When you’re attending a movie event as large as Empire’s Big Screen there will inevitably be an element of luck in what you see. This afternoon I made all the right choices. I saw Troll Hunter, complete with a Q and A with the director and co-writer (André Øvredal) and its lead, Thomas (played by Glenn Erland Tosterud).
Troll Hunter is not only a celebration of Norwegian culture, fairy tales and all, it is an inspired piece of film-making. It’s not just good, it’s very good, and the news at the Q and A that Hollywood is seeking to make an Americanised version was rightly met with boos. It might be low budget, it might have subtitles, but Troll Hunter knows exactly where it’s taking its audience and they are more than happy to be led.
Three University students set out to follow and make a documentary about the mysterious Hans (Otto Jespersen), a bear-hunting hero. However, as the crew gets closer they realise that their subject may have little to do with bears. The footprints don’t match, sometimes even the species of caught bear doesn’t match the locality, and what about all that slime and stench? And then there’s the slashes and rents along the sides of Hans’ land rover.
Persistence pays off and eventually Thomas and his filmcrew win over the support of Hans. Not least because he might need another pair of hands to finish off the four types of ‘lost’ troll that are being pushed out of their remote mountain or forest territories into deadly contact with humans. An unknown force is the cause.
The film is presented as a documentary with Thomas the reporter, accompanied by his cameraman and sound woman. This format conjures up memories of Cloverfield, Monsters and The Blair Watch Project but it fits the premise of Troll Hunter perfectly. Just like Thomas, we want to know what is going on in the forests.
Through our guide Hans, we learn the basics. Trolls can smell Christian blood. Human scent can be masked by covering the body in troll stench but singing Christian songs and spillingn Christian blood is a sure way to spark an attack.
Trolls are, however, stupid. But they also live in family groups, they live for centuries (so long that some of them may grow more than three heads), they have mates and children – in fact, they only have one child. They are extremely territorial but sometime the different species come together in remote battlefields. Their presence can be detected by landslides, avalanches and earthquakes. They can be trapped with coal and rocks, their favourite food that’s not a goat. And if they are hit by daylight, their body will be transformed into calcium and they will crumble at your feet. That’s the fate of the old trolls. The younger trolls simply explode.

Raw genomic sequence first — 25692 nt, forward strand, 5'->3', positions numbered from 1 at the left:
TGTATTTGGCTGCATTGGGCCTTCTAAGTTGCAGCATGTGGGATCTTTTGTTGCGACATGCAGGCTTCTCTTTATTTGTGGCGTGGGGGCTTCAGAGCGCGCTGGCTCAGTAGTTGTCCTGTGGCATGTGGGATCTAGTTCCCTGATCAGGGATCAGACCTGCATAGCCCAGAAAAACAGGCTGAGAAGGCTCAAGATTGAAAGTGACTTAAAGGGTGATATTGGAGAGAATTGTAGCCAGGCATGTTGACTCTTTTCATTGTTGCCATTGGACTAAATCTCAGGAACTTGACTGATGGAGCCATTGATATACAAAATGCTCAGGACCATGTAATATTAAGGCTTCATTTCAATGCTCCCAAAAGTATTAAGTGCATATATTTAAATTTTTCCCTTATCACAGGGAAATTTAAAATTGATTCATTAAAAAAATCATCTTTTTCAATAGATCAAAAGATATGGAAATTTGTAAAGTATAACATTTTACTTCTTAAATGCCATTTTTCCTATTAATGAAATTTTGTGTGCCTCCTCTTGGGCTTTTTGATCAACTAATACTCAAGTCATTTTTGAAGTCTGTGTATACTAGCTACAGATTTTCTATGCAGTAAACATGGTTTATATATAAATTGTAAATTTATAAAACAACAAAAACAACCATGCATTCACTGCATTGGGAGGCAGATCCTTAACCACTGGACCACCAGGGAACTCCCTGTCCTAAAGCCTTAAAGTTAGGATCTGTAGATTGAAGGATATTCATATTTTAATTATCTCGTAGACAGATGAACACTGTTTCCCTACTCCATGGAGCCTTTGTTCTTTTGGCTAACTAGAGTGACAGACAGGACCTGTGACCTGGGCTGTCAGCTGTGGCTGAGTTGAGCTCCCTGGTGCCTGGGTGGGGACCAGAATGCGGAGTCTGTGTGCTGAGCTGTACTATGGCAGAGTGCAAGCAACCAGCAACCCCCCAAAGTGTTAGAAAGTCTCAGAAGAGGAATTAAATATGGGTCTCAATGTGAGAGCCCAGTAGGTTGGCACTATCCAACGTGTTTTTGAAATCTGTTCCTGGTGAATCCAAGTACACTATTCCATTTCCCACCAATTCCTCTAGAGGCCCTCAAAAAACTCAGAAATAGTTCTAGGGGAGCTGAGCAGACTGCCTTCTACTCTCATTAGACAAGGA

What makes Troll Hunter particularly original is the tragedy of the whole story. There are moments of humour and sheer riculousness (watching Hans the hunter approach a troll in some kind of fake medieval armour for instance while he also complains about his working hours and lack of rights) but there is a deep sadness at work here as we learn more about the species of troll that inhabits Norway.
But there is much here to make you laugh – the TSS or Troll Secret Society, the paperwork that surrounds the death of a troll, the faked evidence of bear killers, and much more. But the strength here is that no matter how much we fear the trolls, we also pity them.
The trolls here are marvellous. During the Q&A we were informed that the actors wore pounds of extra weight on every linb. Emphasis was put on recreating the moovement of these animals. Despite the low budget, each species of troll is believable and is frightening. And yet we feel for them. Their deaths are agonising.
The Norwegian scenery mixed with trolls ripping down trees, throwing boulders at fellow trolls, chasing humans through caves and the forest undergrowth, feasting on goats, sheep and bulls, is evocative of centuries of myth-telling.
During the Q&A, the director André Øvredal said that there was ‘never an intent to make them into monsters’, the trolls are more important that that: ‘I’m very fond of these trolls’. The film has presented Norwegian culture to the rest of the world but the idea behind it was very simple. It’s ‘a character documentary about a guy who does a job.’ It might be troll hunting but he still has to deal with bureaucracy. He still worries about his pension.
The atmosphere of Troll Hunter is superb, matched only by the beauty of the Norwegian setting. The wit of the script is likewise matched by the ambivalence of our attitude towards these monstrous and yet appealing bests. Troll Hunter was made in just six weeks. The result is extraordinary.
We were told that ideas for a sequel are already knocking around. It is true to say indeed that I am looking forward far more to that sequel than to any American reworking.